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IRS Whistleblower Claims

As long as there have been taxes, there have been taxpayers who try to avoid them. But there is a big distinction between legitimate strategies to keep taxes to a minimum and illegal efforts that constitute tax fraud or tax evasion. Every year, corporations and individuals engage in a range of illegal tactics that defraud the federal government of billions of dollars in owed taxes.

IRS Whistleblower Claim Resources

To immediately access the resources at any point on this page, click the corresponding links below.

Common Examples of Tax Fraud & Evasion
What Is the IRS Whistleblower Reward Program?
Does the IRS Whistleblower Program Have Incentives?
Applicable Details About Submissions
Can a Tip Be Submitted to the IRS Anonymously?
Who Is Eligible for an IRS Whistleblower Reward?
How Rewards Are Determined
How Are Whistleblowers Protected Against Retaliation?
Typically, IRS Whistleblower Claims Have a Low Success Rate
Youman & Caputo’s Unique Approach to IRS Whistleblower Claims
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IRS Whistleblower Attorney

What Are Common Examples of Tax Fraud and Evasion?

Given the complexity of the tax code, there are many illegal ways to try to evade tax obligations. Some of the most common examples of tax fraud and tax evasion include:

  • Failing to report or underreporting income
  • Failing to file tax returns
  • Making false statements in tax returns
  • Claiming inapplicable or improper deductions
  • Inflating deductions or expenses
  • Sham transactions
  • Hiding money in offshore accounts
  • Filing false returns seeking fraudulent tax refunds

Any action that involves intentionally misleading the Internal Revenue Service (IRS) or tax authorities to reduce the amount of taxes owed constitutes tax fraud or evasion.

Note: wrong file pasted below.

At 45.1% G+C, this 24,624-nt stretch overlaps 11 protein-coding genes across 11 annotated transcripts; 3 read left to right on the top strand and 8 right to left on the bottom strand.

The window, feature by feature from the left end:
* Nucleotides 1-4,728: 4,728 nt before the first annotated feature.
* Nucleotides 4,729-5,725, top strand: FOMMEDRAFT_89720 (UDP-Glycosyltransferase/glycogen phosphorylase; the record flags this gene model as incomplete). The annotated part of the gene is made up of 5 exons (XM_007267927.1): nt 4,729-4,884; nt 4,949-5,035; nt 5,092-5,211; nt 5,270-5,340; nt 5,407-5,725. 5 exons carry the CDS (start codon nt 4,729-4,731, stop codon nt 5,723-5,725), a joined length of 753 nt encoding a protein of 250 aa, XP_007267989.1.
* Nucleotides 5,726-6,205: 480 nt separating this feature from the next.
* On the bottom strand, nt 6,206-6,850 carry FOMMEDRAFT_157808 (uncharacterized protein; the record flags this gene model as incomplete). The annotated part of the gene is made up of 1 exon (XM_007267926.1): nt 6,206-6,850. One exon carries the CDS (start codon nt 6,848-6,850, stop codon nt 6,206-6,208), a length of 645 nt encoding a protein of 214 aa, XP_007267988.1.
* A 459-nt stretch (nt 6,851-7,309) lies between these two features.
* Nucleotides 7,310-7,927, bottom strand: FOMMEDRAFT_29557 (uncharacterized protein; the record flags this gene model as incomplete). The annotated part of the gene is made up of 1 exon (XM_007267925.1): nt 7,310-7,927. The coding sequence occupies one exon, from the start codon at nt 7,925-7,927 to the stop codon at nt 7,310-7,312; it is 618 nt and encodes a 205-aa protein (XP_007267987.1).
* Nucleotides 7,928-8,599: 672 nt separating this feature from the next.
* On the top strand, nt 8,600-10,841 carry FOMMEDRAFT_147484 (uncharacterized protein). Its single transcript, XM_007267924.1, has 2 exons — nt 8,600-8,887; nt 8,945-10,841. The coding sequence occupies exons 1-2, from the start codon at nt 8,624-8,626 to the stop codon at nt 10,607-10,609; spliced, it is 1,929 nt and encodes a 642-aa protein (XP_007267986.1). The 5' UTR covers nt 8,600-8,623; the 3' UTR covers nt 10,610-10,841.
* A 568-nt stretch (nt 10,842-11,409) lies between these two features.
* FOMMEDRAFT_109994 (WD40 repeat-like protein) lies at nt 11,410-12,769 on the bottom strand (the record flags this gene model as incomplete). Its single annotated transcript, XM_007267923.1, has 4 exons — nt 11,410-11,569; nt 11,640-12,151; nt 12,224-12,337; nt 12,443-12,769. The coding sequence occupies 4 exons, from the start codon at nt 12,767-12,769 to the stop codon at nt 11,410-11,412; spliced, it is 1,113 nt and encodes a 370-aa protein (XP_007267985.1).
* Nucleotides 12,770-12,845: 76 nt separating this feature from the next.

What Is the IRS Whistleblower Reward Program?

The Internal Revenue Service conducts investigations into potential cases of tax fraud, but it does not have the resources to find and stop every violation. While the IRS has agents, accountants, and lawyers whose job it is to uncover fraud and collect unpaid taxes, there are more instances of illegal tax avoidance than they can track.

That is why the IRS provides private citizens with financial incentives to report significant cases of tax fraud and tax evasion to the government. The IRS encourages the public to come forward with original knowledge regarding potential tax underpayments to decrease its annual losses associated with tax evasion, which are estimated to be as high as $450 billion. The IRS does so by offering monetary awards for credible, actionable tax fraud tips submitted by whistleblowers that result in a significant recovery by the IRS.

The purpose of the IRS Whistleblower Reward Program is to recover fraud losses resulting from tax law violations. The program provides financial incentives to individuals who report tax evasion and other forms of tax fraud if these tips result in successful action taken by tax authorities. The IRS Whistleblower Program can pay rewards to individuals who report significant tax fraud schemes by corporations or high net-worth individuals.

According to the most recent IRS Whistleblower Office – Annual Report to Congress, (Publication 5241 (Rev. 6-2023) (, the IRS paid more than $37 million in awards to whistleblowers in Fiscal Year 2022.

Does the IRS Whistleblower Program Have Incentives?

Yes. The IRS Whistleblower Office pays monetary awards to people who provide original information that the IRS uses to take successful enforcement action (criminal or civil) against someone guilty of tax law noncompliance. Under 26 U.S. Code, Section 7623, the IRS must award eligible tax whistleblowers with 15 to 30 percent of the proceeds collected from tax fraud cases under the Whistleblower Reward Program where the proceeds collected (including unpaid taxes, interest and penalties) amount to at least $2 million.